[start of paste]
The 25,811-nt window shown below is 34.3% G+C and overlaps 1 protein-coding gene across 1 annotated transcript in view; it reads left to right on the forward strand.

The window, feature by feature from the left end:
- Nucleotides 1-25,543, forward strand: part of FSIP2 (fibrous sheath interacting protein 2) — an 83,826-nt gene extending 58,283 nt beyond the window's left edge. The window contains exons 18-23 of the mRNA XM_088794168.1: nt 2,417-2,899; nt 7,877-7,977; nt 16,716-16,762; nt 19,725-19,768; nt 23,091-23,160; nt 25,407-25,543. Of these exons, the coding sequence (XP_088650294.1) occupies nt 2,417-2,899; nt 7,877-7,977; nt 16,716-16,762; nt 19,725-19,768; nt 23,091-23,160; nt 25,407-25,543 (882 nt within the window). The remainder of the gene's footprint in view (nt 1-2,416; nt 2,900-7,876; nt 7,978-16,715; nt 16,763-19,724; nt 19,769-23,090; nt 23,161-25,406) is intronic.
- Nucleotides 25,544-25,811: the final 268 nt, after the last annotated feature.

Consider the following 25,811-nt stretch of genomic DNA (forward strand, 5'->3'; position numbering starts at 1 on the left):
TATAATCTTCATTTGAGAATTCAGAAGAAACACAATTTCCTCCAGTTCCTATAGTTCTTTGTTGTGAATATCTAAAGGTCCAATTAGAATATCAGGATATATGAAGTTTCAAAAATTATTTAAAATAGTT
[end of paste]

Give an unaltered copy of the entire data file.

The 25,811-nt window shown below is 34.3% G+C and overlaps 1 protein-coding gene across 1 annotated transcript in view; it reads left to right on the forward strand.

The window, feature by feature from the left end:
- Nucleotides 1-25,543, forward strand: part of FSIP2 (fibrous sheath interacting protein 2) — an 83,826-nt gene extending 58,283 nt beyond the window's left edge. The window contains exons 18-23 of the mRNA XM_088794168.1: nt 2,417-2,899; nt 7,877-7,977; nt 16,716-16,762; nt 19,725-19,768; nt 23,091-23,160; nt 25,407-25,543. Of these exons, the coding sequence (XP_088650294.1) occupies nt 2,417-2,899; nt 7,877-7,977; nt 16,716-16,762; nt 19,725-19,768; nt 23,091-23,160; nt 25,407-25,543 (882 nt within the window). The remainder of the gene's footprint in view (nt 1-2,416; nt 2,900-7,876; nt 7,978-16,715; nt 16,763-19,724; nt 19,769-23,090; nt 23,161-25,406) is intronic.
- Nucleotides 25,544-25,811: the final 268 nt, after the last annotated feature.

Consider the following 25,811-nt stretch of genomic DNA (forward strand, 5'->3'; position numbering starts at 1 on the left):
TATAATCTTCATTTGAGAATTCAGAAGAAACACAATTTCCTCCAGTTCCTATAGTTCTTTGTTGTGAATATCTAAAGGTCCAATTAGAATATCAGGATATATGAAGTTTCAAAAATTATTTAAAATAGTT